Oberstar said the bridge initiative will be the committee’s first order of business when it returns to session in September.
“We cannot wait for another tragedy,” Oberstar said. “We must act, and act quickly.”
Jim Berard, communications director of the U.S. House Transportation and Infrastructure Committee, said a federal gas tax increase is under consideration to pay for the national bridge plan, though the plan’s cost, at press time, was still being calculated by the committee.
The Associated General Contractors of America (AGC) quickly applauded Rep. Oberstar for bringing forth the national bridge plan.
“We applaud Chairman Oberstar for his prompt action to improve public safety and public confidence in the stability of our nation’s bridges,” said AGC CEO Stephen E. Sandherr.
A Gallup poll conducted earlier this month indicated that the American people remain ahead of Congress when it comes to their desire to speed up additional road and bridge work.
“In the wake of the tragic Minneapolis, Minn., bridge collapse, the American public appears quite willing to authorize its elected representatives in Congress to spend over $100 billion to repair and rebuild bridges across the country,” according to Gallup Researcher Frank Newport. “A new Gallup Poll shows that Americans have paid close attention to news about the I-35W bridge collapse, consider it to be indicative of broader problems with the nation’s bridges rather than an isolated incident, and are personally worried about the safety of bridges over which they regularly travel.”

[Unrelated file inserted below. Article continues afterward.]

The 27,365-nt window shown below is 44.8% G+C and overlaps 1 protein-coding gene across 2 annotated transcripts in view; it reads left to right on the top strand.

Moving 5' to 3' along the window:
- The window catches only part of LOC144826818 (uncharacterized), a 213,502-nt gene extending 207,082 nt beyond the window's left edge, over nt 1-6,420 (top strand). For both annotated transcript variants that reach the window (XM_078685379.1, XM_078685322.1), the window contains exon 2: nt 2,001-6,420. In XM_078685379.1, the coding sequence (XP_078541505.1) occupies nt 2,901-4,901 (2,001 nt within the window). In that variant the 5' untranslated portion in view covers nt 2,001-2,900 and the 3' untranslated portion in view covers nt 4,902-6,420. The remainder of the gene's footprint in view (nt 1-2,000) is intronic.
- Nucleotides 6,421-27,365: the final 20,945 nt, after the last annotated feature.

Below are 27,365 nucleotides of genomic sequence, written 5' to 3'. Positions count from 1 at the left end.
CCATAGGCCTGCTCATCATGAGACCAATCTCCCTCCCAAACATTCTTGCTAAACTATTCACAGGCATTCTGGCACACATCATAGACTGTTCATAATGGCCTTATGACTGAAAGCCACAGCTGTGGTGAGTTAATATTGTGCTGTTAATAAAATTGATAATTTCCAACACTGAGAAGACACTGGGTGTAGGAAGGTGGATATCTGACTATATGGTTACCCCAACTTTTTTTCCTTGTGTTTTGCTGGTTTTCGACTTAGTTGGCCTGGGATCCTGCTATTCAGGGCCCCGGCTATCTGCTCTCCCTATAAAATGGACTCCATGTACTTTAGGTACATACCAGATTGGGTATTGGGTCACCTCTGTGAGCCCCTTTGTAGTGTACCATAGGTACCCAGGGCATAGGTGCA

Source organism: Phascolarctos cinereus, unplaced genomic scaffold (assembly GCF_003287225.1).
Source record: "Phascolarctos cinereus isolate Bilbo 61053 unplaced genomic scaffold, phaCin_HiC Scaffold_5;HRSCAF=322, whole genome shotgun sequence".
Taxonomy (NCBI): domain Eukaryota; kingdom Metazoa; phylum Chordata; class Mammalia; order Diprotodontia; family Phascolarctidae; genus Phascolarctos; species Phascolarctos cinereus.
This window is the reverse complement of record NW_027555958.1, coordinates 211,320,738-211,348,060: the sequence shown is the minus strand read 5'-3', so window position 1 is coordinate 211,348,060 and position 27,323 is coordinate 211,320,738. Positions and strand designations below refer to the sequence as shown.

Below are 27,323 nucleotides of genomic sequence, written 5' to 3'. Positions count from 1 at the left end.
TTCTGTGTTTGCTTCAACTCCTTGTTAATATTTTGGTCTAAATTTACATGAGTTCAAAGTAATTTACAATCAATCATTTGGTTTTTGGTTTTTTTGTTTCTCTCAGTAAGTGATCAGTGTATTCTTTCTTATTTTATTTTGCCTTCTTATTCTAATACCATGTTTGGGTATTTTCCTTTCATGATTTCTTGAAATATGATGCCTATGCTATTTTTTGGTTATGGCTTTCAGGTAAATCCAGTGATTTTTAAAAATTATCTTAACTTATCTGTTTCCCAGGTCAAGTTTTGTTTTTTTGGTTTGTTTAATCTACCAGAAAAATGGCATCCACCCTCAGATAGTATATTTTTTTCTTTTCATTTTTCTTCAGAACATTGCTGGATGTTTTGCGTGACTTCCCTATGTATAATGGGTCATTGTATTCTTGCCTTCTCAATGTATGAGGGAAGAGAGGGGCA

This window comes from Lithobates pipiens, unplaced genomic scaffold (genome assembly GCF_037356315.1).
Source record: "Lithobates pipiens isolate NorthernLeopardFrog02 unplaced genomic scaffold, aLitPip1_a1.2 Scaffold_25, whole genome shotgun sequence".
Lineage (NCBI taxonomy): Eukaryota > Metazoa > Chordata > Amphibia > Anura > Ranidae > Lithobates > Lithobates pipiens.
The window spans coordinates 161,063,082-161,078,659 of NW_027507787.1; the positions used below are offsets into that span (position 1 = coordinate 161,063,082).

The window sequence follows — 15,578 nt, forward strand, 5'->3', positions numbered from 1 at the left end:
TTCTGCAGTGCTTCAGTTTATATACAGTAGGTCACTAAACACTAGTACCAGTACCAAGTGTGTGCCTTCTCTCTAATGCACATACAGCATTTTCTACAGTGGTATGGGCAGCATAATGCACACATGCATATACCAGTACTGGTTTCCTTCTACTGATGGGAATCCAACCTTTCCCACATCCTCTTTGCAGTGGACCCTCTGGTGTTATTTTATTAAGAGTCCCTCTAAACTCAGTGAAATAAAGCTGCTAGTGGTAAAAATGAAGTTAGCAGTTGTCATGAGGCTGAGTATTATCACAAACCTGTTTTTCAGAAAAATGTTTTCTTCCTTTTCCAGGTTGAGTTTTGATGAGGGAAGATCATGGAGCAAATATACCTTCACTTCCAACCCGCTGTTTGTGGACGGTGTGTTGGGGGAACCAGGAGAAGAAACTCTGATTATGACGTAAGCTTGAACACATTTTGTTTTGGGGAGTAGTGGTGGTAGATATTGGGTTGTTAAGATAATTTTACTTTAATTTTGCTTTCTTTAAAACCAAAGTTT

The poll, conducted Aug. 3 to 5 of this year, indicates 57 percent of Americans believe the bridge collapse in Minneapolis is indicative of serious problems with our bridge network. Further, 73 percent favor spending $100 billion to repair and rebuild the nation’s bridges, while just 22 percent said they were opposed to such a measure. The Gallup poll sampled the opinions of 1,012 American adults, providing a margin of error of 3 percent.
Nick Yaksich, director of global public policy of the Association of Equipment Manufacturers (AEM), said it is disheartening that it took a bridge collapse to focus the nation’s attention on the need for additional funding.
“We have been working on this issue for years,” Yaksich said. “It is unfortunate that it took a bridge collapse, and people dying, to capture the nation’s attention.”
Yasick also pointed out that the Federal Highway Trust Fund has experienced a “basic erosion of funding.”
Yasick said the federal gas tax — which serves as the lever for road and bridge funding — was last increased 14 years ago, in 1993.
“Infrastructure has been taken for granted for too long,” Yasick said.
The effect of stagnant gas taxes has caused the balance of the Federal Highway Trust Fund to be drawn down, raising some concern. The Office of Management and Budget projects the Federal Highway Trust Fund balance will reach a negative $200 million at some point in 2009. The Road Information Program a national better roads group, said that by law, Highway Trust Fund expenditures cannot exceed their income.